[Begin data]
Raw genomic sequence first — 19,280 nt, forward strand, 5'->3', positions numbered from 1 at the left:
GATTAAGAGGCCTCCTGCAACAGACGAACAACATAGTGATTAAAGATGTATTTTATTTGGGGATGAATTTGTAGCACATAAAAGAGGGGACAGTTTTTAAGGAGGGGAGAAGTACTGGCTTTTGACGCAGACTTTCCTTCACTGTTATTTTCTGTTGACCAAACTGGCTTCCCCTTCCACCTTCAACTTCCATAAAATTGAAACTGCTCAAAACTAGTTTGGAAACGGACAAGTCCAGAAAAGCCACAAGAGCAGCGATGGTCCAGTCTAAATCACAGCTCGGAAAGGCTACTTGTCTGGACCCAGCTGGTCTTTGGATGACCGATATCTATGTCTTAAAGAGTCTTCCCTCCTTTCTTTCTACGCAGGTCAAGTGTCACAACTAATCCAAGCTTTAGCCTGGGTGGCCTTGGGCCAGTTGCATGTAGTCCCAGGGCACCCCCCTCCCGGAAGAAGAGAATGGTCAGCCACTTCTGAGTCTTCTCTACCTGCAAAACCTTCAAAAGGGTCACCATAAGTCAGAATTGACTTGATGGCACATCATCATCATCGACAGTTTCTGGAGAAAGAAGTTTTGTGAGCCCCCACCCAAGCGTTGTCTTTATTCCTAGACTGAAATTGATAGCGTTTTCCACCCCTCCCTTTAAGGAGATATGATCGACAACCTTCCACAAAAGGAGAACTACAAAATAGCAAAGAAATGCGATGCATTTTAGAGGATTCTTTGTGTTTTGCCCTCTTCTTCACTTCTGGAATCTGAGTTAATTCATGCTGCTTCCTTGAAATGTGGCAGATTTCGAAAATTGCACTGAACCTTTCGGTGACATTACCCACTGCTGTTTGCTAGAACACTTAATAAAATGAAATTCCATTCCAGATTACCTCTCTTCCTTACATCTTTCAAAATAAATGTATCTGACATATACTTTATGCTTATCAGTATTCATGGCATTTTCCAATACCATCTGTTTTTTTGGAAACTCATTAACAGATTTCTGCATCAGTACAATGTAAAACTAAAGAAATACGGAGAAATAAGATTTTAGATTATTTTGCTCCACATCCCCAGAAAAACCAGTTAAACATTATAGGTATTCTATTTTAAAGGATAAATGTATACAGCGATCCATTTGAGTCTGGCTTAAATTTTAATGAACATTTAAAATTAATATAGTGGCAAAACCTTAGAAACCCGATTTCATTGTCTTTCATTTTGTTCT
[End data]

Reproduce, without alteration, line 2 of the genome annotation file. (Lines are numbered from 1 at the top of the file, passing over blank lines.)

GATTAAGAGGCCTCCTGCAACAGACGAACAACATAGTGATTAAAGATGTATTTTATTTGGGGATGAATTTGTAGCACATAAAAGAGGGGACAGTTTTTAAGGAGGGGAGAAGTACTGGCTTTTGACGCAGACTTTCCTTCACTGTTATTTTCTGTTGACCAAACTGGCTTCCCCTTCCACCTTCAACTTCCATAAAATTGAAACTGCTCAAAACTAGTTTGGAAACGGACAAGTCCAGAAAAGCCACAAGAGCAGCGATGGTCCAGTCTAAATCACAGCTCGGAAAGGCTACTTGTCTGGACCCAGCTGGTCTTTGGATGACCGATATCTATGTCTTAAAGAGTCTTCCCTCCTTTCTTTCTACGCAGGTCAAGTGTCACAACTAATCCAAGCTTTAGCCTGGGTGGCCTTGGGCCAGTTGCATGTAGTCCCAGGGCACCCCCCTCCCGGAAGAAGAGAATGGTCAGCCACTTCTGAGTCTTCTCTACCTGCAAAACCTTCAAAAGGGTCACCATAAGTCAGAATTGACTTGATGGCACATCATCATCATCGACAGTTTCTGGAGAAAGAAGTTTTGTGAGCCCCCACCCAAGCGTTGTCTTTATTCCTAGACTGAAATTGATAGCGTTTTCCACCCCTCCCTTTAAGGAGATATGATCGACAACCTTCCACAAAAGGAGAACTACAAAATAGCAAAGAAATGCGATGCATTTTAGAGGATTCTTTGTGTTTTGCCCTCTTCTTCACTTCTGGAATCTGAGTTAATTCATGCTGCTTCCTTGAAATGTGGCAGATTTCGAAAATTGCACTGAACCTTTCGGTGACATTACCCACTGCTGTTTGCTAGAACACTTAATAAAATGAAATTCCATTCCAGATTACCTCTCTTCCTTACATCTTTCAAAATAAATGTATCTGACATATACTTTATGCTTATCAGTATTCATGGCATTTTCCAATACCATCTGTTTTTTTGGAAACTCATTAACAGATTTCTGCATCAGTACAATGTAAAACTAAAGAAATACGGAGAAATAAGATTTTAGATTATTTTGCTCCACATCCCCAGAAAAACCAGTTAAACATTATAGGTATTCTATTTTAAAGGATAAATGTATACAGCGATCCATTTGAGTCTGGCTTAAATTTTAATGAACATTTAAAATTAATATAGTGGCAAAACCTTAGAAACCCGATTTCATTGTCTTTCATTTTGTTCT